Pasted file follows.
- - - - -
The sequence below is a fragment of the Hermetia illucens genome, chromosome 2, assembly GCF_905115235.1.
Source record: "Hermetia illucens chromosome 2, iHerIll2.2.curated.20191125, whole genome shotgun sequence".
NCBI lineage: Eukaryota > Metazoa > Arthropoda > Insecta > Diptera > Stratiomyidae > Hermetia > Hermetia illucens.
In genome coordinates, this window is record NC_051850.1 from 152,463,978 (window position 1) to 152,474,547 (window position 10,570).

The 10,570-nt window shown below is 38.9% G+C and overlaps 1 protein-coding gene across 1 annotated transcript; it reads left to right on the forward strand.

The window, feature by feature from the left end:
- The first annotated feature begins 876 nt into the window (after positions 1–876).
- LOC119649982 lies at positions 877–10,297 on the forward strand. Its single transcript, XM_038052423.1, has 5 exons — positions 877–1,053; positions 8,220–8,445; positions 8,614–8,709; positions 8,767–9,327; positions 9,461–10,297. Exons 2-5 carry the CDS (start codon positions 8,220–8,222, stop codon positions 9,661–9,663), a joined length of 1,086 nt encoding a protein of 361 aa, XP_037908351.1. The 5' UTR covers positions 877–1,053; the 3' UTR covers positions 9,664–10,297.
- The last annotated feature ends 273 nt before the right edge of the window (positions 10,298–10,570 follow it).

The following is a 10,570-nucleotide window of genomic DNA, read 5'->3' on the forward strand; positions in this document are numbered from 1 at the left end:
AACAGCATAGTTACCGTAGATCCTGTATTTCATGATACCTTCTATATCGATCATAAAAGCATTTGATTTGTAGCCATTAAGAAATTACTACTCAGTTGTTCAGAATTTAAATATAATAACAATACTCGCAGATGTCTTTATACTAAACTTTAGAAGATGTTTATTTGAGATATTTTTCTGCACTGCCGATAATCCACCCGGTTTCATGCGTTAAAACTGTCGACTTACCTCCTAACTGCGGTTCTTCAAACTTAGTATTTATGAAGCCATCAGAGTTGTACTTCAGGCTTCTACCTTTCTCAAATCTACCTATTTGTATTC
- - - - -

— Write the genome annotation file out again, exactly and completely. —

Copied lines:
The sequence below is a fragment of the Hermetia illucens genome, chromosome 2, assembly GCF_905115235.1.
Source record: "Hermetia illucens chromosome 2, iHerIll2.2.curated.20191125, whole genome shotgun sequence".
NCBI lineage: Eukaryota > Metazoa > Arthropoda > Insecta > Diptera > Stratiomyidae > Hermetia > Hermetia illucens.
In genome coordinates, this window is record NC_051850.1 from 152,463,978 (window position 1) to 152,474,547 (window position 10,570).

The 10,570-nt window shown below is 38.9% G+C and overlaps 1 protein-coding gene across 1 annotated transcript; it reads left to right on the forward strand.

The window, feature by feature from the left end:
- The first annotated feature begins 876 nt into the window (after positions 1–876).
- LOC119649982 lies at positions 877–10,297 on the forward strand. Its single transcript, XM_038052423.1, has 5 exons — positions 877–1,053; positions 8,220–8,445; positions 8,614–8,709; positions 8,767–9,327; positions 9,461–10,297. Exons 2-5 carry the CDS (start codon positions 8,220–8,222, stop codon positions 9,661–9,663), a joined length of 1,086 nt encoding a protein of 361 aa, XP_037908351.1. The 5' UTR covers positions 877–1,053; the 3' UTR covers positions 9,664–10,297.
- The last annotated feature ends 273 nt before the right edge of the window (positions 10,298–10,570 follow it).

The following is a 10,570-nucleotide window of genomic DNA, read 5'->3' on the forward strand; positions in this document are numbered from 1 at the left end:
AACAGCATAGTTACCGTAGATCCTGTATTTCATGATACCTTCTATATCGATCATAAAAGCATTTGATTTGTAGCCATTAAGAAATTACTACTCAGTTGTTCAGAATTTAAATATAATAACAATACTCGCAGATGTCTTTATACTAAACTTTAGAAGATGTTTATTTGAGATATTTTTCTGCACTGCCGATAATCCACCCGGTTTCATGCGTTAAAACTGTCGACTTACCTCCTAACTGCGGTTCTTCAAACTTAGTATTTATGAAGCCATCAGAGTTGTACTTCAGGCTTCTACCTTTCTCAAATCTACCTATTTGTATTC